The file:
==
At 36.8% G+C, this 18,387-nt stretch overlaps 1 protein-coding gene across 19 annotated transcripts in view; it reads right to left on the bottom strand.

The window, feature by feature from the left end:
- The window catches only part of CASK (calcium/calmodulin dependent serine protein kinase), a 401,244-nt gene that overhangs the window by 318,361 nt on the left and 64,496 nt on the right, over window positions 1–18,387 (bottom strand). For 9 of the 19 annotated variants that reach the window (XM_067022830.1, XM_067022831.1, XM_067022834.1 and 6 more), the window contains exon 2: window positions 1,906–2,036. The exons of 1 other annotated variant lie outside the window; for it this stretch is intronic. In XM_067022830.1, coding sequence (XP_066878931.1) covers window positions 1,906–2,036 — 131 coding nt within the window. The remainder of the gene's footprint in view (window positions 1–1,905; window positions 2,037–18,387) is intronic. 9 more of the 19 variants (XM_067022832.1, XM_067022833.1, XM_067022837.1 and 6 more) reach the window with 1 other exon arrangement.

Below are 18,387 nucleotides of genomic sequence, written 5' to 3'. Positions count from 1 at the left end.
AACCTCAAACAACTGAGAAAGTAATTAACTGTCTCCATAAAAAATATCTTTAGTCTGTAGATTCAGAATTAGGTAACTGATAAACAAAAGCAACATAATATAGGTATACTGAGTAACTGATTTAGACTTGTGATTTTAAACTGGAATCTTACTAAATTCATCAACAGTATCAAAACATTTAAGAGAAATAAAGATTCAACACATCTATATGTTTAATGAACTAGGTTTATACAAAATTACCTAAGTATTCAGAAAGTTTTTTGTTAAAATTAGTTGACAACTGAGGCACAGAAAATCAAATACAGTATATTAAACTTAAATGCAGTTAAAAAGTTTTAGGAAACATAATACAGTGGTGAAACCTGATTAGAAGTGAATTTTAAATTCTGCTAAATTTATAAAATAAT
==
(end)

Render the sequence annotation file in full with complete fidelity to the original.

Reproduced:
At 36.8% G+C, this 18,387-nt stretch overlaps 1 protein-coding gene across 19 annotated transcripts in view; it reads right to left on the bottom strand.

The window, feature by feature from the left end:
- The window catches only part of CASK (calcium/calmodulin dependent serine protein kinase), a 401,244-nt gene that overhangs the window by 318,361 nt on the left and 64,496 nt on the right, over window positions 1–18,387 (bottom strand). For 9 of the 19 annotated variants that reach the window (XM_067022830.1, XM_067022831.1, XM_067022834.1 and 6 more), the window contains exon 2: window positions 1,906–2,036. The exons of 1 other annotated variant lie outside the window; for it this stretch is intronic. In XM_067022830.1, coding sequence (XP_066878931.1) covers window positions 1,906–2,036 — 131 coding nt within the window. The remainder of the gene's footprint in view (window positions 1–1,905; window positions 2,037–18,387) is intronic. 9 more of the 19 variants (XM_067022832.1, XM_067022833.1, XM_067022837.1 and 6 more) reach the window with 1 other exon arrangement.

Below are 18,387 nucleotides of genomic sequence, written 5' to 3'. Positions count from 1 at the left end.
AACCTCAAACAACTGAGAAAGTAATTAACTGTCTCCATAAAAAATATCTTTAGTCTGTAGATTCAGAATTAGGTAACTGATAAACAAAAGCAACATAATATAGGTATACTGAGTAACTGATTTAGACTTGTGATTTTAAACTGGAATCTTACTAAATTCATCAACAGTATCAAAACATTTAAGAGAAATAAAGATTCAACACATCTATATGTTTAATGAACTAGGTTTATACAAAATTACCTAAGTATTCAGAAAGTTTTTTGTTAAAATTAGTTGACAACTGAGGCACAGAAAATCAAATACAGTATATTAAACTTAAATGCAGTTAAAAAGTTTTAGGAAACATAATACAGTGGTGAAACCTGATTAGAAGTGAATTTTAAATTCTGCTAAATTTATAAAATAAT